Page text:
Professorial and collegiate universities

In the 1850s Oxford and Cambridge were institutional anomalies which differed markedly from other universities, virtually all of which adopted the professorial system.

The professorial university was geared towards the transmission of knowledge and preparation for the professions, as well as the expansion of knowledge through research, but provision for residential living was not viewed as an essential part of its mission.

The collegiate foundations of a medieval university, on the other hand, contributed to the stability of society and religion by nurturing upright citizens through the study of classical literature with the aid of a tutor. An Oxbridge college was a place of residence where a student would find himself under the guidance and instruction of college tutors and others who would oversee his personal interests, both moral and intellectual.

The standard university teaching method was the hour-long lecture to large groups, with little attention being given to individual needs and ability. At the two English universities the practice of small-group tuition based around directed private study had become the predominant form of instruction.

Newman’s preference was to combine the advantages of the professorial and the tutorial (i.e. collegiate) university: ‘It would seem as if a University seated and living in Colleges, would be a perfect institution, as possessing excellences of opposite kinds.’ (Rise and progress of universities)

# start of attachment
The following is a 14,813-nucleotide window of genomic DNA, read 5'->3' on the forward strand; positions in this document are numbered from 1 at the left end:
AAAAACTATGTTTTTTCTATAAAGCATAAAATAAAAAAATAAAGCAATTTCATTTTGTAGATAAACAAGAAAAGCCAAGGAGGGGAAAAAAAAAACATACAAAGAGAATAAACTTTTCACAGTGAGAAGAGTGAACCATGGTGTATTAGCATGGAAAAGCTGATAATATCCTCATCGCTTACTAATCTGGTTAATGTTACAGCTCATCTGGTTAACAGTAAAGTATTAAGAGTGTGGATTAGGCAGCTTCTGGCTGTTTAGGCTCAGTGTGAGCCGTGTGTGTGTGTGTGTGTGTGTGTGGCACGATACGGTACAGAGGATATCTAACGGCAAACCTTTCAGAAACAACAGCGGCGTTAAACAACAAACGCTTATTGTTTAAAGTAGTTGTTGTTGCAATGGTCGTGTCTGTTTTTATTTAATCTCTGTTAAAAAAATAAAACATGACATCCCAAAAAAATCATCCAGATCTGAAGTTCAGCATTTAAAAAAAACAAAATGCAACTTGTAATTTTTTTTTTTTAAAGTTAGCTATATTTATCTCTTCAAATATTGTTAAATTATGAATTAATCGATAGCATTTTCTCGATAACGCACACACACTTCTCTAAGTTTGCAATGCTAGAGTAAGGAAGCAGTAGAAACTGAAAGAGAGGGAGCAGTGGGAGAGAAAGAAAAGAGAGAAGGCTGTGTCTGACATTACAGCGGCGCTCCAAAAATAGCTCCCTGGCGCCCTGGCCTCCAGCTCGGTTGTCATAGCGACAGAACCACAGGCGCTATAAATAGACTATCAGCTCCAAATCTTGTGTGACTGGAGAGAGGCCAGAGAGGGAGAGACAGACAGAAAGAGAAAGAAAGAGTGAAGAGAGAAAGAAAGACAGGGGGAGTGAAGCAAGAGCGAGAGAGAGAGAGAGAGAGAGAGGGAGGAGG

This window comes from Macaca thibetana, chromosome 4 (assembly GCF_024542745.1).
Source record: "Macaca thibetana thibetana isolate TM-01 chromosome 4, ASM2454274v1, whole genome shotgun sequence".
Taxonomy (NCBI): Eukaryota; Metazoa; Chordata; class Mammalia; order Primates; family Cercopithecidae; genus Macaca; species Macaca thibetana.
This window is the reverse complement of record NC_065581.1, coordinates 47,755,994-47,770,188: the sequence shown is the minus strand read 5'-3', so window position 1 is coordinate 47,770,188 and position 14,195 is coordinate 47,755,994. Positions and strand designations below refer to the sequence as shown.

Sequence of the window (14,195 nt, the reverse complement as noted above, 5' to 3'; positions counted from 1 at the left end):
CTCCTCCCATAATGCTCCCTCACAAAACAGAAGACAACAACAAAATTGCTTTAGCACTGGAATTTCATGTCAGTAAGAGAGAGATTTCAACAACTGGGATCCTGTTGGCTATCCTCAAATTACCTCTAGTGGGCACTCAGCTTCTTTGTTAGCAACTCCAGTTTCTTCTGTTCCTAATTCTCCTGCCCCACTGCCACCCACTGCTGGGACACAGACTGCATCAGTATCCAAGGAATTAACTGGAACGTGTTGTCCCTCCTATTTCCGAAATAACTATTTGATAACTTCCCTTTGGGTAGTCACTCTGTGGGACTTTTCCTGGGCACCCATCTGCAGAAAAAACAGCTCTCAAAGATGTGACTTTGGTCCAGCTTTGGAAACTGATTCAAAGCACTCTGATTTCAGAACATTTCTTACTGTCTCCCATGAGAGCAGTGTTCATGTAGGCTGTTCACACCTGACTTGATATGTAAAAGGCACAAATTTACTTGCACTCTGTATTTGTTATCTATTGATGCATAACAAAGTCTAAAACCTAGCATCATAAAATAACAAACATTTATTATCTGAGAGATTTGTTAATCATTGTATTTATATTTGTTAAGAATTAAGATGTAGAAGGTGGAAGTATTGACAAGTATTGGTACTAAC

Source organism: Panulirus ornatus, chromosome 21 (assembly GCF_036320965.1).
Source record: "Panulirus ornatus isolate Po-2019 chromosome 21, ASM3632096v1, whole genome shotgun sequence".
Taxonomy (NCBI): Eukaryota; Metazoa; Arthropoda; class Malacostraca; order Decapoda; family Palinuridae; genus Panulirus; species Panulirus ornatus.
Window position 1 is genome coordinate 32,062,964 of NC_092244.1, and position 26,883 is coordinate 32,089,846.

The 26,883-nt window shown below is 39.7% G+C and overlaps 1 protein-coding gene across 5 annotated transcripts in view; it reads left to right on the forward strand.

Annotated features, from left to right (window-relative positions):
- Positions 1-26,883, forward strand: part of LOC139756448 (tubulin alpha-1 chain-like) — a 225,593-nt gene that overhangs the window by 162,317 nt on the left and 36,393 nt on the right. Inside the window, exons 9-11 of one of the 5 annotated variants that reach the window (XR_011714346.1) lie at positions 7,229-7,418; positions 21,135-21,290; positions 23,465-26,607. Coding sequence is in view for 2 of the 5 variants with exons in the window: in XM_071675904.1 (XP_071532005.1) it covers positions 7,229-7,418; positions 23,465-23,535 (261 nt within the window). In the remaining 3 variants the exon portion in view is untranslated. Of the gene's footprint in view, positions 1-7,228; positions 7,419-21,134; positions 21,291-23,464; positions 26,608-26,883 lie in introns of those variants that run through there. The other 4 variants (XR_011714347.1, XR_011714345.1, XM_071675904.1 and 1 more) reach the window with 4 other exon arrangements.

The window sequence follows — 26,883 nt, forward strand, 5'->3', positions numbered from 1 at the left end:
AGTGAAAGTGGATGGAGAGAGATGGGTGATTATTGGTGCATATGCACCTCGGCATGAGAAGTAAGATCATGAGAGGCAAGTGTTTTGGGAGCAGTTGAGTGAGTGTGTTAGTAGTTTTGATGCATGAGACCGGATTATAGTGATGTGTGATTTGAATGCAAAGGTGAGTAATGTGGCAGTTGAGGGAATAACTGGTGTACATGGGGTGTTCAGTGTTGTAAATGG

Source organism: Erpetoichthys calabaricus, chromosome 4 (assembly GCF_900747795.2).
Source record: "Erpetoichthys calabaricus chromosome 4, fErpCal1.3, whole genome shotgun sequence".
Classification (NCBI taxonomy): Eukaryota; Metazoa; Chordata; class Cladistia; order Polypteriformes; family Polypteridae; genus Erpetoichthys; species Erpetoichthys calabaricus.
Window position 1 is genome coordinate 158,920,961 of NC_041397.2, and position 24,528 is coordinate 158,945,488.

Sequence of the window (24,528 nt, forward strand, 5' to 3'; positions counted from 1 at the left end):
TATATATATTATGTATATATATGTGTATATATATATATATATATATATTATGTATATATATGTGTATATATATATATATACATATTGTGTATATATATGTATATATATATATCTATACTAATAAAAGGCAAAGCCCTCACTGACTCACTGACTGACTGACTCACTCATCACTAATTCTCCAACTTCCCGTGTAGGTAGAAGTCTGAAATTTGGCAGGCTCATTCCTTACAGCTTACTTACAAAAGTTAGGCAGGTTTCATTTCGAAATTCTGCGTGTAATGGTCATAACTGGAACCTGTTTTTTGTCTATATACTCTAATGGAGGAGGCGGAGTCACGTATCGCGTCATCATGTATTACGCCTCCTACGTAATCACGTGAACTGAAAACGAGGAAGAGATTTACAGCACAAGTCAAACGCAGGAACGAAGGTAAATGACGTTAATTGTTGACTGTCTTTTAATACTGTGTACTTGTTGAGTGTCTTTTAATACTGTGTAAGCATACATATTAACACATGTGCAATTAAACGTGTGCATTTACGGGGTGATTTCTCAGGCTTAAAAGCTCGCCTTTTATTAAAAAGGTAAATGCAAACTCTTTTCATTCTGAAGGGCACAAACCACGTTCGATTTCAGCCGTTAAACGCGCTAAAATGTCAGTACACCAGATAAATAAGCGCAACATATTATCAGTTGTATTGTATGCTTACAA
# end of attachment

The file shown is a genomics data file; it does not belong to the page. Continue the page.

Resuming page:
‘The Professorial system fulfils the strict idea of a University, and is sufficient for its being, but it is not sufficient for its well-being. Colleges constitute the integrity of a University.’

Mark Pattison of Lincoln College argued strongly in favour of the tutorial system and against the professorial. He told the Royal Commission Oxford (1852) that ‘the mischief of the Professorial System is that it implies a different idea of Education; that it aims at, and is the readiest and easiest way to, a very inferior stamp of mental cultivation, but a cultivation, which from its showy, available, marketable character, is really an object of ambition in an age like the present.’

Share This: